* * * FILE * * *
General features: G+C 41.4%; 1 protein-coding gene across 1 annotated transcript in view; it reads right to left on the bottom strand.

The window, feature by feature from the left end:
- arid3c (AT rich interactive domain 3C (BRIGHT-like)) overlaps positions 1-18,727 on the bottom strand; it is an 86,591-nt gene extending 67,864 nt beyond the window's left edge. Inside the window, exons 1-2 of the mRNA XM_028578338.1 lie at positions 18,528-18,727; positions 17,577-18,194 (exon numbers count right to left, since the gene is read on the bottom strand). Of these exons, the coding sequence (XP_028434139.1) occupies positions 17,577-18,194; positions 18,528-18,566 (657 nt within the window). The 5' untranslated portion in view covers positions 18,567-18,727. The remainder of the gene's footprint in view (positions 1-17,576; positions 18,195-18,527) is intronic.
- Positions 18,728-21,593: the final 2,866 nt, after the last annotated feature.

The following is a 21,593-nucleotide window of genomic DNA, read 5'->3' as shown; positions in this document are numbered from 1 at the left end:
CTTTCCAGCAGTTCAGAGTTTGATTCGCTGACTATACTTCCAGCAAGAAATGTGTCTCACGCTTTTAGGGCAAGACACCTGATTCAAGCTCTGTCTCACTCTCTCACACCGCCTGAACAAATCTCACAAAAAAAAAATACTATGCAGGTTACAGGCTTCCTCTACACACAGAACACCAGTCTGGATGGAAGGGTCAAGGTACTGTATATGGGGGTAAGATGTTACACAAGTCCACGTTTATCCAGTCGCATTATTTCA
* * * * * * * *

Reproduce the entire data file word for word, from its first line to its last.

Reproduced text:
General features: G+C 41.4%; 1 protein-coding gene across 1 annotated transcript in view; it reads right to left on the bottom strand.

The window, feature by feature from the left end:
- arid3c (AT rich interactive domain 3C (BRIGHT-like)) overlaps positions 1-18,727 on the bottom strand; it is an 86,591-nt gene extending 67,864 nt beyond the window's left edge. Inside the window, exons 1-2 of the mRNA XM_028578338.1 lie at positions 18,528-18,727; positions 17,577-18,194 (exon numbers count right to left, since the gene is read on the bottom strand). Of these exons, the coding sequence (XP_028434139.1) occupies positions 17,577-18,194; positions 18,528-18,566 (657 nt within the window). The 5' untranslated portion in view covers positions 18,567-18,727. The remainder of the gene's footprint in view (positions 1-17,576; positions 18,195-18,527) is intronic.
- Positions 18,728-21,593: the final 2,866 nt, after the last annotated feature.

The following is a 21,593-nucleotide window of genomic DNA, read 5'->3' as shown; positions in this document are numbered from 1 at the left end:
CTTTCCAGCAGTTCAGAGTTTGATTCGCTGACTATACTTCCAGCAAGAAATGTGTCTCACGCTTTTAGGGCAAGACACCTGATTCAAGCTCTGTCTCACTCTCTCACACCGCCTGAACAAATCTCACAAAAAAAAAATACTATGCAGGTTACAGGCTTCCTCTACACACAGAACACCAGTCTGGATGGAAGGGTCAAGGTACTGTATATGGGGGTAAGATGTTACACAAGTCCACGTTTATCCAGTCGCATTATTTCA